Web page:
Direct evidence of acetylcholine releasing effect of serotonin in the Auerbach plexus

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43 Citations (Scopus)

Abstract

The mode of action of serotonin on isolated longitudinal muscle strip with attached Auerbach plexus and on whole ileum preparation has been studied. Atropine, tetrodotoxin, morphine and α-adrenoceptor stimulants inhibited the contractions of the strips and whole ileum in response to serotonin. In the presence of atropine (2×10-8 M) a 9 times higher concentration of serotonin was needed to produce the same contraction of the ileum as in control experiments. These facts indicate that the contractile effect of serotonin on the longitudinal muscle of ileum might be mediated via a cholinergic pathway. Direct evidence has also been provided that serotonin is capable of releasing acetylcholine from the Auerbach plexus. It is very likely that serotonin stimulates ganglion cells, which in fact leads to firing and, consequently, to an increase of acetylcholine release from the nerve terminals.

Original languageEnglish
Pages (from-to)127-138
Number of pages12
JournalJournal of Neural Transmission
Volume42
Issue number2
DOIs
Publication statusPublished - jún. 1978

Fingerprint

Myenteric Plexus
Acetylcholine
Serotonin
Ileum
Muscles
Tetrodotoxin
Atropine
Ganglia
Adrenergic Receptors
Cholinergic Agents

ASJC Scopus subject areas

  • Neuroscience(all)
  • Medicine(all)

Cite this

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title = "Direct evidence of acetylcholine releasing effect of serotonin in the Auerbach plexus",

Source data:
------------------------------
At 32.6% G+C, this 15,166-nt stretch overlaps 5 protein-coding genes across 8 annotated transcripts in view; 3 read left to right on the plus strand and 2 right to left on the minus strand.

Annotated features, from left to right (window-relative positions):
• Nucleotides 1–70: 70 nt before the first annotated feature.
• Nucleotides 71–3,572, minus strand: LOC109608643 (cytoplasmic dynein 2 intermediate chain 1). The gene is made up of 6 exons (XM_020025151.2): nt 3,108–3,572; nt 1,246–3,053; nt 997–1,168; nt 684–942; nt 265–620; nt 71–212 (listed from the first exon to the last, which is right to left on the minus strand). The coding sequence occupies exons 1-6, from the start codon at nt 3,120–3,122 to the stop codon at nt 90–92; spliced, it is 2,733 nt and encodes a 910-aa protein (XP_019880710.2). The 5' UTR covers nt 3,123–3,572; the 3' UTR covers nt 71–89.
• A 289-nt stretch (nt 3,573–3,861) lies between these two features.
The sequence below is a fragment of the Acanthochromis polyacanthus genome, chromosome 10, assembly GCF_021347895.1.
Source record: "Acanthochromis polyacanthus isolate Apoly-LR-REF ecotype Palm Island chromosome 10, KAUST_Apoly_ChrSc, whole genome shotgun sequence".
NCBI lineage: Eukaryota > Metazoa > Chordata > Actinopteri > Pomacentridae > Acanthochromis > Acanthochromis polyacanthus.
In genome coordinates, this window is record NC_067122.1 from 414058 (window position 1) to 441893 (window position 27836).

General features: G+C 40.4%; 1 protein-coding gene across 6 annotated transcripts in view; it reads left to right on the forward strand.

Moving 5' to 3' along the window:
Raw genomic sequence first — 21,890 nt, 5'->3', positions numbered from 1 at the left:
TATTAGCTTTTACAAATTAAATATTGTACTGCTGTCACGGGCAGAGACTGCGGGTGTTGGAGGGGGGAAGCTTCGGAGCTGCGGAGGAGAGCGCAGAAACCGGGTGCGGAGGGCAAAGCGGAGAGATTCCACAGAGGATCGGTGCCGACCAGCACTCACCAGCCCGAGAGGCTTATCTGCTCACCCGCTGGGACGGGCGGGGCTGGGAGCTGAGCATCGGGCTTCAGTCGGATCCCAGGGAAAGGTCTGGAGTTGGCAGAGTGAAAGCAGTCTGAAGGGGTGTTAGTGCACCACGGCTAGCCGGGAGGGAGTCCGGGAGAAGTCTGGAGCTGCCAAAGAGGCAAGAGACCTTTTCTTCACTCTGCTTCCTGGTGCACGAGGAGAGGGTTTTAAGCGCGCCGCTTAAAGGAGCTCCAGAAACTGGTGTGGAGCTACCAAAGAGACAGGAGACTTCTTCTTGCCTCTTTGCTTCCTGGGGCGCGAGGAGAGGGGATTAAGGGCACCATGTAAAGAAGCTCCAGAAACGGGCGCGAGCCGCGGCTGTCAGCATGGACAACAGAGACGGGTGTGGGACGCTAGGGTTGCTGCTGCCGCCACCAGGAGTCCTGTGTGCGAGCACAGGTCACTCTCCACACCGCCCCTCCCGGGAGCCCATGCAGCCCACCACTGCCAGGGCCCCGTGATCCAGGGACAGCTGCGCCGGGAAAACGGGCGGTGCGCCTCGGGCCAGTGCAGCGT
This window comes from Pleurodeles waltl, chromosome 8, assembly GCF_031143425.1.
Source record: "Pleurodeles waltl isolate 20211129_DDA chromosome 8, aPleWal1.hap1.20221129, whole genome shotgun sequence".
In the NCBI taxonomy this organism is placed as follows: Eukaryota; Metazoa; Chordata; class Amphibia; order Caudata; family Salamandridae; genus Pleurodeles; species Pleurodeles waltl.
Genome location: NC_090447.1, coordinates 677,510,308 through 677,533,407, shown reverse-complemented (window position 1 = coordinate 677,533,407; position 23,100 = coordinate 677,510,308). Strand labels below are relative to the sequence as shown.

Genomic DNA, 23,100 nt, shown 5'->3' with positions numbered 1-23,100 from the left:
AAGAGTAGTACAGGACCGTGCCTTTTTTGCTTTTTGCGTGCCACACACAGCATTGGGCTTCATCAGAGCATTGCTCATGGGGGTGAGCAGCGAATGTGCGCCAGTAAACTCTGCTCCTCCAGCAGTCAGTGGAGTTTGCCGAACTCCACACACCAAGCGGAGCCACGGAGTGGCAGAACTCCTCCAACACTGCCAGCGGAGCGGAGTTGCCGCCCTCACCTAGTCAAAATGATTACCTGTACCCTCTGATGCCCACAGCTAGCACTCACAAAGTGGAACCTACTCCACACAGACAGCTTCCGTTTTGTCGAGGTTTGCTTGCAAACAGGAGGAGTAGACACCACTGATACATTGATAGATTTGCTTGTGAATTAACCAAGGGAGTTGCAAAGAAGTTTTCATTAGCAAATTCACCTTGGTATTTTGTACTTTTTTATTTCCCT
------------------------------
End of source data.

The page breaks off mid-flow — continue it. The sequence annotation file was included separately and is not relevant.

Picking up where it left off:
abstract = "The mode of action of serotonin on isolated longitudinal muscle strip with attached Auerbach plexus and on whole ileum preparation has been studied. Atropine, tetrodotoxin, morphine and α-adrenoceptor stimulants inhibited the contractions of the strips and whole ileum in response to serotonin. In the presence of atropine (2×10-8 M) a 9 times higher concentration of serotonin was needed to produce the same contraction of the ileum as in control experiments. These facts indicate that the contractile effect of serotonin on the longitudinal muscle of ileum might be mediated via a cholinergic pathway. Direct evidence has also been provided that serotonin is capable of releasing acetylcholine from the Auerbach plexus. It is very likely that serotonin stimulates ganglion cells, which in fact leads to firing and, consequently, to an increase of acetylcholine release from the nerve terminals.",
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AU - Ádám-Vizi, V.

AU - Vízi, E.

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N2 - The mode of action of serotonin on isolated longitudinal muscle strip with attached Auerbach plexus and on whole ileum preparation has been studied. Atropine, tetrodotoxin, morphine and α-adrenoceptor stimulants inhibited the contractions of the strips and whole ileum in response to serotonin. In the presence of atropine (2×10-8 M) a 9 times higher concentration of serotonin was needed to produce the same contraction of the ileum as in control experiments. These facts indicate that the contractile effect of serotonin on the longitudinal muscle of ileum might be mediated via a cholinergic pathway. Direct evidence has also been provided that serotonin is capable of releasing acetylcholine from the Auerbach plexus. It is very likely that serotonin stimulates ganglion cells, which in fact leads to firing and, consequently, to an increase of acetylcholine release from the nerve terminals.

AB - The mode of action of serotonin on isolated longitudinal muscle strip with attached Auerbach plexus and on whole ileum preparation has been studied. Atropine, tetrodotoxin, morphine and α-adrenoceptor stimulants inhibited the contractions of the strips and whole ileum in response to serotonin. In the presence of atropine (2×10-8 M) a 9 times higher concentration of serotonin was needed to produce the same contraction of the ileum as in control experiments. These facts indicate that the contractile effect of serotonin on the longitudinal muscle of ileum might be mediated via a cholinergic pathway. Direct evidence has also been provided that serotonin is capable of releasing acetylcholine from the Auerbach plexus. It is very likely that serotonin stimulates ganglion cells, which in fact leads to firing and, consequently, to an increase of acetylcholine release from the nerve terminals.

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